6.12 / October 2011

Three Poems

I Touch Myself

listen to this poem

I touch myself
in the dark
as a plane hums above,
pregnant with death.

I touch myself
as starlight sparkles
on the surface
of falling bombs.

I reach down, searching
for warmth, something
to hold and believe in.

I reach down, searching
for music. I play this body
like a broken chord, my fingers
raw with tethered thrums-

Because there’s always music
in explosions muted
by climaxes.
Always life
in the Holy Water flowing
between my thighs-

Let me not believe
in one god dying.
Let me not regret
the failure to love
and be loved,

to crush
the last sparrow in my fist
when the song is not enough-
is never enough.

Let me writhe and shudder
in the cold sheets, nameless
and ecstatic, a beast
buckling in the throes
of gunshot lullabies.

All my life poured
into one pulsing cell, I burst
out of myself, piercing
through ceilings and walls,
the fragile borders
of spoken secrets.

Glowing from the stolen light
of tarnished empires, I soar
across a night thick with smoke
and diminished hymns.

Because even now,
a thousand I love you’s
are not enough
to touch the bomber
caressing the trigger’s
black tongue.

Because even now,
as I shoot across
this city shimmering
from shards of broken halos,
I am not holy-

all I ever wanted
was to be a fragment of light
trembling on the neck
of a beautiful boy.


Home from work, my mother sits
at the kitchen table, guiding my hand
along the alphabet. A B C
This is as far as she knows, so we begin
again. A B C

I want to get it right.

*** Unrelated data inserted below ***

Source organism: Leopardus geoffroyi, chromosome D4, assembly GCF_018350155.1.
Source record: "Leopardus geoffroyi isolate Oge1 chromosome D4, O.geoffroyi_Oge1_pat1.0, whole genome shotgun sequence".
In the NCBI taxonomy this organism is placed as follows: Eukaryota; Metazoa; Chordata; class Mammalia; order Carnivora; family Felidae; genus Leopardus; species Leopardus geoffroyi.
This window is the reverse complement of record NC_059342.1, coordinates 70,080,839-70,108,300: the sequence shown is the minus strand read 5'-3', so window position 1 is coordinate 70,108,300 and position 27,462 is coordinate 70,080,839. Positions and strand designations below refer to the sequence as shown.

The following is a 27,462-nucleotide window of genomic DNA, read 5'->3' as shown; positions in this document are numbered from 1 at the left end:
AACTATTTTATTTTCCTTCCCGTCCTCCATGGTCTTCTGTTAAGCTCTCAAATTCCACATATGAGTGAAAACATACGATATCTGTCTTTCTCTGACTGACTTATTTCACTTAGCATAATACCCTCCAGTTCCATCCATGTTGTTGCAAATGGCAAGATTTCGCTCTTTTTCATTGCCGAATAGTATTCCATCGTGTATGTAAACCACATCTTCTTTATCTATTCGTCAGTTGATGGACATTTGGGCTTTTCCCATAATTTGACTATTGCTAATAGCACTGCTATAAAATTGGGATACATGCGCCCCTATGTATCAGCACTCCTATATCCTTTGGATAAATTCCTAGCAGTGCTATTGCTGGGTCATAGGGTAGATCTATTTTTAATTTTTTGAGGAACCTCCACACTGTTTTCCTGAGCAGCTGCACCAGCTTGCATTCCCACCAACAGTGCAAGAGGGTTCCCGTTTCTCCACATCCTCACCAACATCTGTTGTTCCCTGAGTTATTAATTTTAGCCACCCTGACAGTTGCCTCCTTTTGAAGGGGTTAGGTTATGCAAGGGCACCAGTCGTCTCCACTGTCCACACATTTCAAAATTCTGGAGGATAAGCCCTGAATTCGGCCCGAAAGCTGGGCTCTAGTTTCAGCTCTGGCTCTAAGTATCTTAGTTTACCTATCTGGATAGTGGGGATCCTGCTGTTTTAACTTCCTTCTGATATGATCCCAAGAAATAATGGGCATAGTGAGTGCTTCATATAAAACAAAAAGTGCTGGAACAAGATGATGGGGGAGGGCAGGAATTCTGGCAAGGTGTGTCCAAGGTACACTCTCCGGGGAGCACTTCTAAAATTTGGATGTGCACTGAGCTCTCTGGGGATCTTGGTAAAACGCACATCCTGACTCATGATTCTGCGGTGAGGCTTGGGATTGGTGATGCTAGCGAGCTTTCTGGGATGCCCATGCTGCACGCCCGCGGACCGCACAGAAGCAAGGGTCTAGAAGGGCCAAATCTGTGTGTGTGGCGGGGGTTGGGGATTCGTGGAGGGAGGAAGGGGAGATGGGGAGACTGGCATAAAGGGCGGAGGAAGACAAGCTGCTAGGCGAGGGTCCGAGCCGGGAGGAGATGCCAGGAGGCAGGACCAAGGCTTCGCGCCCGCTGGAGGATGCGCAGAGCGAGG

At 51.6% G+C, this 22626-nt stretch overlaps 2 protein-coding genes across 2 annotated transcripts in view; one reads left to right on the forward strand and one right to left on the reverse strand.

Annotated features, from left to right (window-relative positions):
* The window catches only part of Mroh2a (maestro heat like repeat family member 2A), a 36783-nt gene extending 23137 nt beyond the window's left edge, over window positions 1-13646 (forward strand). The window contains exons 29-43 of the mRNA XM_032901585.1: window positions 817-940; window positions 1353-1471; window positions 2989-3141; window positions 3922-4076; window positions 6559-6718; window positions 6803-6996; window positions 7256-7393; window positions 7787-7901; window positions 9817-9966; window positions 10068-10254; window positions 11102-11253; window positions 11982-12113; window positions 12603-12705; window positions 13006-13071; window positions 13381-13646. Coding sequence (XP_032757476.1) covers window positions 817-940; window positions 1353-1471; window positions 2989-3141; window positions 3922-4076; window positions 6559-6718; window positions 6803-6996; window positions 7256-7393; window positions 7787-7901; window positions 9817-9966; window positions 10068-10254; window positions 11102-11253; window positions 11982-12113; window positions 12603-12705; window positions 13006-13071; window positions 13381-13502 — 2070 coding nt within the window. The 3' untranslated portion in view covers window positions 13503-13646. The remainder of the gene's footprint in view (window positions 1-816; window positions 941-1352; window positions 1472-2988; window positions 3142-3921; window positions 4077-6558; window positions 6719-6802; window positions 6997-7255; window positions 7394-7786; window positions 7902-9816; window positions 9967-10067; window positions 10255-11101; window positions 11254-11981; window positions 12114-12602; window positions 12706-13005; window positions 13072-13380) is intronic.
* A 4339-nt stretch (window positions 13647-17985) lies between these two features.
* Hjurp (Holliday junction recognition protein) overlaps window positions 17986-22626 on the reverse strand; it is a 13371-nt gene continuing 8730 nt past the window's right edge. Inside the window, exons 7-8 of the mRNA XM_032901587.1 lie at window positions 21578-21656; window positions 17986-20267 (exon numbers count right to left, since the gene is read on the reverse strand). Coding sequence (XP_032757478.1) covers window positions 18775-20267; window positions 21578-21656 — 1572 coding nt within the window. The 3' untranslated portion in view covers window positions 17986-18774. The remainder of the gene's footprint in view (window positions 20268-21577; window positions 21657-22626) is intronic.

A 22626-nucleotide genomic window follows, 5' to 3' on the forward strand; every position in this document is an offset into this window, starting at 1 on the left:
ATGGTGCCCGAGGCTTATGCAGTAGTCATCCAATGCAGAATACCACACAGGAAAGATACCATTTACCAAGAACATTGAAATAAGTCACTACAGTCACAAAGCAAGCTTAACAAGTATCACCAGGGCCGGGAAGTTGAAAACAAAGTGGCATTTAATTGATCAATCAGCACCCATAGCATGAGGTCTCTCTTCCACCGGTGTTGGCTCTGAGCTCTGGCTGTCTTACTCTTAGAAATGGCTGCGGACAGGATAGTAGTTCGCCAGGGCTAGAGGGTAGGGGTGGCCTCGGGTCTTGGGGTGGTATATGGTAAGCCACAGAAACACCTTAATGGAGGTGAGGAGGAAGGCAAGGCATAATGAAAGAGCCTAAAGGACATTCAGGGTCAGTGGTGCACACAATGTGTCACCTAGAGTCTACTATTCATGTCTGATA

But my eyes are fixed
on the few strands of hair
matted on her cheek.
Strange, how a day’s hours
can unveil the years
across a face.

Even now, the nail salon
will not leave her. The acrid scent
of acetone and sweat
fumes from her pores, her clothes.
I will come to know this odor
as love. I will press my face
to the bosom where it blooms.

And although pruned and raw,
my mother’s hands are beautiful
as their knuckles whiten
into sharp peaks, each letter
carved into promise.

I watch the blood recede
beneath her nails and the pad
begins to tear. Until the pencil
finally snaps-the C bursting
into dark terrors across the page.

My mother’s hands are mine
as she holds a jagged shard
before my eyes, saying softly

With this, sweetheart,
you will save yourself
from becoming a dog.

Acquired Immune Deficiency Syndrome

They say the first portrait was made
from grief: some crazed girl tracing
her lover’s shadow on the eve of war.

Is it possible, then, to mourn
for the living? My hands trembled
as I guided the marker along
the darkness cast by your life.

You smiled, said Make me pretty.
I didn’t have the heart to tell you
I’m no good at drawing songs.

Of course, you did not return
from that war inside you.
The ink has since faded.

Your body blurring into vespers.
But darling, how to erase
the cracks on the wall

where I kissed you goodnight?

Born in Saigon, Vietnam, Ocean Vuong is the author of the chapbook BURNINGS (Sibling Rivalry Press, 2010) and is currently an undergraduate at Brooklyn College, CUNY. He was a semi-finalist for the 2011 Crab Orchard Series in Poetry First Book Award and has received an Academy of American Poets award, the Connecticut Poetry Society’s Al Savard Award, as well as four Pushcart Prize nominations. Poems appear in RHINO, diode, Lantern Review, Softblow, Crate, and PANK, among others. He keeps a blog at www.oceanvuong.blogspot.com
6.12 / October 2011